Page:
Angola is China's main oil supplier
In exchange for crude, Beijing has extended massive credit and Chinese firms are participating in reconstruction works. But it is feared the wealth is not reaching the population.
Beijing (AsiaNews/Agencies) In February, Angola was China's main oil supplier, beating Saudi Arabia to cover 13% of its imports.
The Petromatrix gmbh(PG) specialist company said on 30 March that Angola supplied 2.12 million tons of crude in that month, as compared to 1.98 million tons from the Arab country. In January, it supplied "only" 1.55 million tons compared to 1.89 million from Iran and 1.55 million from Saudi Arabia. Beijing ranks second in importers of Angolan oil after the United States.
"Chinese imports of Angolan crude are up 42% in one year and are taking most of the Angolan production increase," PG said.
The sub-Saharan country, Africa's second largest producer after Nigeria, wants to double its production over three years to go from its current rate of 1.3 million barrels per day to two million barrels in 2008.
For years now, China has been the main reconstruction partner of Angola, which emerged from a bloody 27-year civil war in 2002. Beijing has given credit worth two billion US dollars, backed by oil exports, and Chinese firms are actively implementing infrastructural projects and services like roads, bridges, public buildings, homes and other things. Last week, China and Angola announced the setting up of a new consortium between the state-owned companied Sonangol oil and Sinopec, to build an oil refinery in Lobito with a capacity of 240,000 barrels per day.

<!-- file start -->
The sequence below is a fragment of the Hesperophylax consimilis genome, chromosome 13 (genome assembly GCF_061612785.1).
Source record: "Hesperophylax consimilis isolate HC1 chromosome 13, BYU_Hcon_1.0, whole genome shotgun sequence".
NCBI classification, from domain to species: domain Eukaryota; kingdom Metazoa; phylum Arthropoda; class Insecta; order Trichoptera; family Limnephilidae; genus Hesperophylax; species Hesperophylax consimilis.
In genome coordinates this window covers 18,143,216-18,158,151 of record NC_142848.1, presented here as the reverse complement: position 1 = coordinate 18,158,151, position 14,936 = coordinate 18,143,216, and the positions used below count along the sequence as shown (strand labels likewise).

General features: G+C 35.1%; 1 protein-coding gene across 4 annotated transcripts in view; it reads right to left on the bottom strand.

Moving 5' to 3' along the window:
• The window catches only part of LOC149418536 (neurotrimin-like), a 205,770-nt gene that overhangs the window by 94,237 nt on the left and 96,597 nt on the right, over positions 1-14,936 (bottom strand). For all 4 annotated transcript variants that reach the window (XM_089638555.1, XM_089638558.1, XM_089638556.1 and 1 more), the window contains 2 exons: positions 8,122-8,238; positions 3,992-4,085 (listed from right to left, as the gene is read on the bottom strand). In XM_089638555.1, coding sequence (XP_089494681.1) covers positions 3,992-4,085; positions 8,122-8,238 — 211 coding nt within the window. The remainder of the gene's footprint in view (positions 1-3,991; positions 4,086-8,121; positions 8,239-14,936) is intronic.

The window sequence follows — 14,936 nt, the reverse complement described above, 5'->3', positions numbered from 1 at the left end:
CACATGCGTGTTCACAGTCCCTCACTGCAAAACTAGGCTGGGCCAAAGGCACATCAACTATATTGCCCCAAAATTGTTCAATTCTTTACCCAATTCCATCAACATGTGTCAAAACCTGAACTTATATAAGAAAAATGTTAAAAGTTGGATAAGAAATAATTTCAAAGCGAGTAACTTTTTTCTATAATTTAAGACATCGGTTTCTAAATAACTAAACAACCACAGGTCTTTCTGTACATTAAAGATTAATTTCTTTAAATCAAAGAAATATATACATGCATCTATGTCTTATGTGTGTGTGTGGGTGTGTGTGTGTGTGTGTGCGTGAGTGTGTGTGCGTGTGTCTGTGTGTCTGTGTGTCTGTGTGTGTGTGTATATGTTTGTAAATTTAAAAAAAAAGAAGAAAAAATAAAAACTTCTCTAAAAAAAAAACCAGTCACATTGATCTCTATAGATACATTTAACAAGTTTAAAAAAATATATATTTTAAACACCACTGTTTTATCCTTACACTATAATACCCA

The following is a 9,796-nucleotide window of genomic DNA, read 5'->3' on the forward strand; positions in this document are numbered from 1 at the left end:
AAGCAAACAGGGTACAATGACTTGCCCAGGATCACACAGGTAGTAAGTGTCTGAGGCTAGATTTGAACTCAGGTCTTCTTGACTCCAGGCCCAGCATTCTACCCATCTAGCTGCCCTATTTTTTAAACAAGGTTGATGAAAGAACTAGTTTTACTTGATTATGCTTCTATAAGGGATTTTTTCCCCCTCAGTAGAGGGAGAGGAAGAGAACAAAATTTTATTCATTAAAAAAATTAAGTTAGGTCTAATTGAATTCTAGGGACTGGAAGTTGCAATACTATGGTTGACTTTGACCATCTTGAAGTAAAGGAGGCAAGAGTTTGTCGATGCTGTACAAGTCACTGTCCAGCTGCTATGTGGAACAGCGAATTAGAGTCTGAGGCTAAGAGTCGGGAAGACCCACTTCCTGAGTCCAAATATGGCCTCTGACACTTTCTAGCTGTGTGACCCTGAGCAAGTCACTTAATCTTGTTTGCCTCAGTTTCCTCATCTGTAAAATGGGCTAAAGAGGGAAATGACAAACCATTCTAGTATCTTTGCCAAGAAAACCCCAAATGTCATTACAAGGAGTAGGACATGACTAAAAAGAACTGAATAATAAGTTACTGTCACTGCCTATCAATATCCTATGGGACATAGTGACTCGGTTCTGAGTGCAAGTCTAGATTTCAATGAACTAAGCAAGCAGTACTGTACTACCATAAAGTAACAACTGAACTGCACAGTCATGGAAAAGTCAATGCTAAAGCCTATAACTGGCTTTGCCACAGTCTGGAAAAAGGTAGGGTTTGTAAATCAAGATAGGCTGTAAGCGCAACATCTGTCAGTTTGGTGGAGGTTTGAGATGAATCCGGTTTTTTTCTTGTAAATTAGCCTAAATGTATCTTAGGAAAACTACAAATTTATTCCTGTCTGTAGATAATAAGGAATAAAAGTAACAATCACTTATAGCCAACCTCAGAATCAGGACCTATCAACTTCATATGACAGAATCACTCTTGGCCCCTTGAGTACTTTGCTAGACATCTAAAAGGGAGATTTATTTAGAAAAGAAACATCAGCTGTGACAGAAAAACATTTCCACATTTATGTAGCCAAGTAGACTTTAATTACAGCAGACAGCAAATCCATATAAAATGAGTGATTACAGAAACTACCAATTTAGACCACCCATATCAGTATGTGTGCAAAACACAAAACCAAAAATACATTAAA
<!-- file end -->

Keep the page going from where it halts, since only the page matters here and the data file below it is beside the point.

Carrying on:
The International Monetary Fund (IMF) has criticized the funding given by China, saying that Beijing does not care how the money is used. The IMF had offered subsidized loans to Luanda on condition that it allowed effective monitoring of how the money was used and that it reformed its corrupt power system, which benefits a restricted elite and leaves 13 million people in poverty. The aid from Beijing allowed Angola to turn town the Fund's proposal.
China, according to its state media, plans to have strategic oil reserves of about 100 million barrels, and it projects spending of around 180 billion yuan (22.5 billion US dollars) on refineries and other plans in the petro-chemical sector within the next five years.